Fussell's focus is the literary context of the British trench experience of WW1. Contending, as he well illustrates, that for the British WW1 was an extremely literary war. In the trenches young men were reading books, writing poetry, sending letters home, subscribing to magazines, and for those who were not slaughtered, beginning careers as writers... such as with Robert Graves.
Fussell starts out with Thomas Hardy and ends off with Thomas Pynchon, Norman Mailer, and even connects Alan Ginsberg's Howl to the Great War literary tradition. Along the way he explores a panoply of authors whereby the terribly horrid war was imagined within a context of the British literary tradition (Chaucer, Shakespeare, King Arthur etc.), and it becomes evident that the war may have been prolonged, and not sooner negotiated to a close, as a result of the elaboration of heroic story.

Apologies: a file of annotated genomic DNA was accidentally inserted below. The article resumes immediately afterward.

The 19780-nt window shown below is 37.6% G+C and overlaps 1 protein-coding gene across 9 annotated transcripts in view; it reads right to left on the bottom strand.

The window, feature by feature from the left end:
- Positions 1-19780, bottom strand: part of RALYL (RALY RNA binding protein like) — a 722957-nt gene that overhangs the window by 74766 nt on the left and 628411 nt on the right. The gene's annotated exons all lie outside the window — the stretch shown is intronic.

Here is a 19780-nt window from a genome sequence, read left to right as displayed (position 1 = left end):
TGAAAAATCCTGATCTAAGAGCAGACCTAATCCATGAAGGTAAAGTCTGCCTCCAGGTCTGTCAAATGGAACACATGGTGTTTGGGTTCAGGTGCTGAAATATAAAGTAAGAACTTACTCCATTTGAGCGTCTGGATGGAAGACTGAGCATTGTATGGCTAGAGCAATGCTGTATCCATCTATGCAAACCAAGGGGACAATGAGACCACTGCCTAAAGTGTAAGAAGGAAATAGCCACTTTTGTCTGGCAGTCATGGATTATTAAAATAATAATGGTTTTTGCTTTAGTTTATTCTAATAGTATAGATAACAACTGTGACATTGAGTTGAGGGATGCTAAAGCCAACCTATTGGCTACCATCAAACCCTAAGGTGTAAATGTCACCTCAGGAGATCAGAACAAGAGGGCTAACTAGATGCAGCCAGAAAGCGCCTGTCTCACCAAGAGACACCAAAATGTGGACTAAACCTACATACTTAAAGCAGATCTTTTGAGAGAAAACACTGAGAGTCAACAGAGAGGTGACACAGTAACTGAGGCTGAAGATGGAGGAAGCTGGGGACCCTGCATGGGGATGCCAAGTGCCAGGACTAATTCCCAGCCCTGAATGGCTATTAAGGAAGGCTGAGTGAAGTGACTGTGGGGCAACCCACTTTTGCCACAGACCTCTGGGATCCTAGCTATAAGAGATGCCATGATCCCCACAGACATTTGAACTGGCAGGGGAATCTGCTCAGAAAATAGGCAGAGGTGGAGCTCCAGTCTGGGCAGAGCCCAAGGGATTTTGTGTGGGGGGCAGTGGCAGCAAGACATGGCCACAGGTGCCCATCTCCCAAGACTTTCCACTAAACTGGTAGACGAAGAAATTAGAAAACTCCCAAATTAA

The summer of 1972 Fussell spent in the British War Museum in a secluded room going through boxes of troop correspondence. There is an interesting emphasis on the "language" of war, the words used to describe bodies blown about into indistinguishable lumps of flesh sort of thing.
War is not an imaginable event, and yet we as conscious humans need to give war a face that we can live with... and in some cases be willing to die for. I find the book relevent to now in respect of considering how the War on Terrorism is envisioned within the American literary tradition (Bush knows his Huck Finn). The metaphors, the words, the use of past examples to describe war derive from our literary and historical context.